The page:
Although I have never read a novel by Jonathan Lethem, I have heard that he is an incredibly inventive and gifted writer who writes in a dizzying array of styles. After reading his book of short stories entitled Men and Cartoons, I am already convinced that Lethem is probably gifted with one of the most amazing imaginations in fiction writing today.
Men and Cartoons features nine stories, all of which could easily have been written by different authors for how unique and different they are from each other. Lethem tackles science fiction in "Access Fantasy," a slightly baffling story about an alternate reality where people live on the other side of a One-Way Permeable Barrier and can only get to the other side by agreeing to be walking advertisements. He takes on unrequited love in "Vivian Relf," about a man who recognizes a girl at a party and whose chance meetings with her throughout the years end up meaning more to him than any of his other relationships. Lethem also creates sly social commentary in "The Glasses," a story about a black man who walks into a white optometristís office with a complaint about the glasses they sold him the day before.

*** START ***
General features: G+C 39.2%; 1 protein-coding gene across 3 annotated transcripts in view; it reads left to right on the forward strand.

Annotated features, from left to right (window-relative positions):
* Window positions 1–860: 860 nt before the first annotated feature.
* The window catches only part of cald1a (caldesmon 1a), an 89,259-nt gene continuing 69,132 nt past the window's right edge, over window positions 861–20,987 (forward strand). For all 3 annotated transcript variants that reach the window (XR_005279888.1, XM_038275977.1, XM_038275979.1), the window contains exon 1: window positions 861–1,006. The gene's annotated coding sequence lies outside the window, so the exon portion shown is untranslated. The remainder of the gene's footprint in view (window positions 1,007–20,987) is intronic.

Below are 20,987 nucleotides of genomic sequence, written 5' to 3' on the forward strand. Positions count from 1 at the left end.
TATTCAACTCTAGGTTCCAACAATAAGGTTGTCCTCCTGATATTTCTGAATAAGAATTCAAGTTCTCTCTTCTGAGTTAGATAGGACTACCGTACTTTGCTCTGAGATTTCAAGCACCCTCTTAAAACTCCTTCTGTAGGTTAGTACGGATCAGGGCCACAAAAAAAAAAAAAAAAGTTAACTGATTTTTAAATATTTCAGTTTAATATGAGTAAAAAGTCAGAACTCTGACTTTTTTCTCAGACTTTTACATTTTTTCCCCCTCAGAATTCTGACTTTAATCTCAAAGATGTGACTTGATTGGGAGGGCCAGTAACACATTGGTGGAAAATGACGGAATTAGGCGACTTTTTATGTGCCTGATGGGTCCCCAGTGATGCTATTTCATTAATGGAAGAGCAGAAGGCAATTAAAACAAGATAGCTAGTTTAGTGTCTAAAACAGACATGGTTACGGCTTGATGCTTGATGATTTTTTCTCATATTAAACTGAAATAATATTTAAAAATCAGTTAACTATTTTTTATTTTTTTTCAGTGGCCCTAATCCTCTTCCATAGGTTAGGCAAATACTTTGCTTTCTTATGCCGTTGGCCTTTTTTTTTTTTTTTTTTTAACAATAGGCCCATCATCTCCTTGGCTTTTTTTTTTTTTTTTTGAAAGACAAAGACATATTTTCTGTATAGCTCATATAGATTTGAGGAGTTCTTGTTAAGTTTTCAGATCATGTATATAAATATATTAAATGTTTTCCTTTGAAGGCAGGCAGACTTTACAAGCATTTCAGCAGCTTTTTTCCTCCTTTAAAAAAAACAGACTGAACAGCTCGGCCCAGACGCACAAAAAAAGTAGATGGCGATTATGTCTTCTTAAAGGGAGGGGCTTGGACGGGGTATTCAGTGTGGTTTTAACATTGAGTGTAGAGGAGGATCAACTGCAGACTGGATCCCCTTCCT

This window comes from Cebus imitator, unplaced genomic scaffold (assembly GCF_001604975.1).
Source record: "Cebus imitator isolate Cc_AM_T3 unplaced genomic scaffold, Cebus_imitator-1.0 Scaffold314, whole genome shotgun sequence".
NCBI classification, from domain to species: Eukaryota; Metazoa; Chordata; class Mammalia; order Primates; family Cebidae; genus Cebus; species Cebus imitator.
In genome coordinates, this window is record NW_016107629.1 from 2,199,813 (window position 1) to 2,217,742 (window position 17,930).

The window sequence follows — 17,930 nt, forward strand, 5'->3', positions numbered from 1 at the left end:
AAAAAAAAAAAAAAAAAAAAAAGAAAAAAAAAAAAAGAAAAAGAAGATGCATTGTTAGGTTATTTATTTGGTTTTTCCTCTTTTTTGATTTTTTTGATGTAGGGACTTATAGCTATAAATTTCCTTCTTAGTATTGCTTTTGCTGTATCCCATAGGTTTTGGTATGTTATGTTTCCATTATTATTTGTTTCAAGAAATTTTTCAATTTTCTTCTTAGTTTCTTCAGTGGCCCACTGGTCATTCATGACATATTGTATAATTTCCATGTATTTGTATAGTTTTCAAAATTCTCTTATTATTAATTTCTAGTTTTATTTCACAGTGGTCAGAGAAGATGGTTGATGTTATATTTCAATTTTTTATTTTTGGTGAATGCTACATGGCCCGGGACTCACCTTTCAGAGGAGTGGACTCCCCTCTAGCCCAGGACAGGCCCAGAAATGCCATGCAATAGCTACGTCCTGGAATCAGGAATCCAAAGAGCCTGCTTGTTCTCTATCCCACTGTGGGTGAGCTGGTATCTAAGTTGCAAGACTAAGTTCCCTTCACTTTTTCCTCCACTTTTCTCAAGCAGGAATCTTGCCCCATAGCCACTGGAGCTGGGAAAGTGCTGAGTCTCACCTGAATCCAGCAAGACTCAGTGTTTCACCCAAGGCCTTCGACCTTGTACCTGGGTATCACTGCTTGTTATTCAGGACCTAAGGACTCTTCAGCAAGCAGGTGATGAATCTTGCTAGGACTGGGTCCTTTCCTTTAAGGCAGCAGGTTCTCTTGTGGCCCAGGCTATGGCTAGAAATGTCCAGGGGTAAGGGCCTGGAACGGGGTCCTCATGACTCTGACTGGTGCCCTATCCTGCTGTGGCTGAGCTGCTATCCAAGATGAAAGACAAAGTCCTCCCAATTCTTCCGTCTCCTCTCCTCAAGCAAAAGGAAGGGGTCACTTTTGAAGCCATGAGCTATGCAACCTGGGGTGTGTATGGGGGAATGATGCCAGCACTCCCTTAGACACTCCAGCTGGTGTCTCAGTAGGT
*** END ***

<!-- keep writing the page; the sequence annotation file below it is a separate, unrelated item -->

Although each story is quite different from the others, there are a few themes that appear. One of his themes is comic-book heroes. Lethem explores them in both "The Vision" (about a man who runs into a childhood acquaintance who used to dress up like a comic book hero when he played in baseball games) and "Super Goat Man," about a former comic-book hero who now works as a college professor. Another theme is slightly alternate realities. In "The Spray" (police officers possess a magical spray that makes lost items reappear), "Super Goat Man" and "The Dytopianist, Thinking of His Rival, is Interrupted by a Knock on the Door" (about suicidal sheep, among other things), Lethem creates a world that is quite similar to our own, with slight differences.
The biggest similarity between all the stories, however, is wildly imaginative plots and superb prose that is both illuminating and, at times, quite funny. Lethem is a truly gifted author and this shines through in each of these nine stories. Men and Cartoons is the perfect place for a reader to be introduced to Jonathan Lethem and will also undoubtedly please his numerous fans.